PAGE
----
So how does hydrogen compare to lithium ion?

- Hydrogen specific energy density = 39,44 kWh/kg (141X Tesla 18650 cell)
- Hydrogen volumetric energy density = 2,79 kWh/l (3,67X Tesla 18650 cell)

Seems like a superior victory to team hydrogen, right? Well it`s more complicated than this.

1. You can`t really store hydrogen as liquid so you have to store it as compressed gas instead. When stored at 700 bar the volumetric energy density is lowered to 1.60 kWh/l.
(Internal tank volume is 122,4 liters and the hydrogen capacity is 5kg)

2. With a pressure of 700 bar you need a very strong tank wich adds at a lot of weight and quite a lot volume. The Toyota Mirai hydrogen tank(s) contains 5kg of hydrogen but the tank(s) itself weighs 82,5kg and have an estimated external volume of 150 liter = 1,3kWh/l.

3. The fuel cell weighs 56kg and occupy 37 liters of space. A device called fuel cell boost converter add another 13 liters of space.

4. The 1,6kWh nickel-metal hydrate battery is estimated to weigh 14kg and have a volume of 6 liters.

5. The fuel cell efficiency is around 50%. Available energy: 5kg ⋅ 39,44kWh/kg ⋅ 0,5 = 98,6kWh.
(Fifty percent effiecency is quite optimistic since I have used hydrogens "higher heating value". Lower heating value of hydrogen is 33,33kWh/kg.

6. The fuel cell create a lot of heat which require a big cooling system. This adds weight/volume and increase drag. No data.


Final specific energy density is maximum 0,62kWh/kg, and volumetric energy density is no higher than 0,48kWh/l.

Conclusion: Team Hydrogen wins the specific energy trophy (+400%) and Team Electric wins the volumetric trophy (+25%).

To be noted: The hydrogen numbers are quite optimistic since a lot of data is missing!


Seamless transition to elctric cars - How to do it

Follow these four steps and the market will be flooded with electric car models within a short period of time!

1. Low taxes on electric cars

2. Medium taxes on "serial hybryds" (electric cars with a generator/range extender) under certain conditions

3. High taxes on conventional fossil cars including "hybrids" and "Plug-in hybrids"

4. High taxes on petrol and diesel

Why should serial hybryds get away with less tax than a regular hybryd you may ask?  Because it`s a very flexible way to make a car which is good for both manufacturers and custumers. The manufacturers can basically design all new cars as fully electric primarily, and with some minor modifications convert the battery electric cars into serrial hybrids with very few compromises.

- If you want to continue to drive like before, you buy a car with a small battery and a range extender.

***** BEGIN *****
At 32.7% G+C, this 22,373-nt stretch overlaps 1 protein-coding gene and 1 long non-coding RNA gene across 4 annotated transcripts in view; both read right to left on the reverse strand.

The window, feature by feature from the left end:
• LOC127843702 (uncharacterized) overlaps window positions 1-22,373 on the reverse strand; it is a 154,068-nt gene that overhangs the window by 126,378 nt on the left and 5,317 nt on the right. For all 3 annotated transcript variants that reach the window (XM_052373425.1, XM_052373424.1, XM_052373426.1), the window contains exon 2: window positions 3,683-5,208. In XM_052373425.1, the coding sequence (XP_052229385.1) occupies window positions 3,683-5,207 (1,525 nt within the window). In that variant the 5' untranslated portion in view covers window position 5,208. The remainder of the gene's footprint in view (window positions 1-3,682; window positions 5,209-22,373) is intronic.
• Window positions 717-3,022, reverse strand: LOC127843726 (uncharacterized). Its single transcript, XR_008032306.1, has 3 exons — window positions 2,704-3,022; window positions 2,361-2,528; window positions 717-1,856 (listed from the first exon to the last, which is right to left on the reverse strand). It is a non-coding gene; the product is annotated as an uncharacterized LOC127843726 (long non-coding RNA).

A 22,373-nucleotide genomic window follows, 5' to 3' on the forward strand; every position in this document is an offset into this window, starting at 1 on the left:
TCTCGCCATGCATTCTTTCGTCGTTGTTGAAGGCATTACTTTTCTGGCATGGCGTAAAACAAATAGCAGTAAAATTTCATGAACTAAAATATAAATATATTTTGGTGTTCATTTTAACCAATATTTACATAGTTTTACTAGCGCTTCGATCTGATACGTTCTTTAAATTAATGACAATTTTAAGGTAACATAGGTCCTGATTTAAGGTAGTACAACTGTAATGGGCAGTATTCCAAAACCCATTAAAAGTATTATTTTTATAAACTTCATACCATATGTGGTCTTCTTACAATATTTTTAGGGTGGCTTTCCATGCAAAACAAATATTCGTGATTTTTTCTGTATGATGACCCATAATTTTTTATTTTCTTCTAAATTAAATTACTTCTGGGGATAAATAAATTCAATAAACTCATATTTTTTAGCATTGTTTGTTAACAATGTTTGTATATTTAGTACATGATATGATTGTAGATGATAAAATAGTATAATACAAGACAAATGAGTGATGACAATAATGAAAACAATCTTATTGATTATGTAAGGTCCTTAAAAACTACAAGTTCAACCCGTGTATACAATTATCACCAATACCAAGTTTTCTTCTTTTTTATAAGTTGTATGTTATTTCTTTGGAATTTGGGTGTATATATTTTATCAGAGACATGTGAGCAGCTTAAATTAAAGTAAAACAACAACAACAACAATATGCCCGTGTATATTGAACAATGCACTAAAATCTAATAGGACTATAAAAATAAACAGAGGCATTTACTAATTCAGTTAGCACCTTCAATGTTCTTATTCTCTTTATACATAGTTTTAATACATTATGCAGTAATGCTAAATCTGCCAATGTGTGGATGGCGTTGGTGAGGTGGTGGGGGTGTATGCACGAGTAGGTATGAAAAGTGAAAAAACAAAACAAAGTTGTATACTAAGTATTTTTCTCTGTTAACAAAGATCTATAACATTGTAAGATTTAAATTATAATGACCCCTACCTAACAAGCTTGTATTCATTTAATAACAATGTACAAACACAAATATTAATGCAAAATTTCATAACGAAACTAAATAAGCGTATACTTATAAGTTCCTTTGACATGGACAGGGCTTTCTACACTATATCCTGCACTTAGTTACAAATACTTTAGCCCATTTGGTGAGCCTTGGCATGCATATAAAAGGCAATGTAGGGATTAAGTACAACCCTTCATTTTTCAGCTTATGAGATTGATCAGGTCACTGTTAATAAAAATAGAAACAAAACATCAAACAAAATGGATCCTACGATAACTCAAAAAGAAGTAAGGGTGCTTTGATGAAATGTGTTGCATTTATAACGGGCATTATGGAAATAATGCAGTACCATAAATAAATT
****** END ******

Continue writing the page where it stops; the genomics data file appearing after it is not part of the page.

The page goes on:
- If you want to drive electric but have range anxiety, you buy a car with a decent size battery plus a range extender.
- If you want to drive full electric, you buy a car with a big battery and no range extender.

Benefits serial hybryds have over regular fossil and hybryd cars:

1. The engine (generator) can be small, light weight and cheap. Thirty (30) kW of power should be plenty to maintain battery charge for most cars.
2. Regenerative braking / energy recovery.
3. Seamless tranmission and exelent torque available at all time.
4. Even if the generator has low output, the elctric traction motor can be powerfull
5. Since the engine doesn`t have a mechanical conection to the wheels, the engine can be placed basicly everywhere, in the back, in the front or wherever the designer feels like.
6. Low power output = less cooling = less drag.
7. Engine technologies which isn`t suitable or hard to do for regular cars can work well for generators, for example "homogeneous charge compression ignition" which in turn might make serial hybryds more fuel efficient than regular fossil cars.
8. You can buy a car as fully elctric and then add a range extender later on.

Suggestion: A car/buyer could get away with medium tax if the petrol range is no higher than the battery range and a maximum of 250km. And/or just tax petrol heavily!

Why hydrogen is a genius way to store electric energy (kind of)

- Because off the poor storage efficiency, you will need way more solar panels installed. But when you have more solar panels installed the storage requirement suddenly become way less. Kind of genius.

- In a scenario which more than 50% of the energy demand is used for heating, the efficiency factor of hydrogen storage becomes close to 70% if you are able to utilize the heat energy.

- Instead of distributing electricity over long distances with high loss, you can deliver hydrogen in pipelines with minimal loss and create the electricity amd heat close to the demand.

Conclusion: In places with a cold climate, hydrogen can be used for seasonal energy storage while in regions with a more temperate climate  can be used for night/cloud storage. The key here is to utilize the heat from the electrolyzer/fuel cell for hot water and residental heating in order to increase efficiency.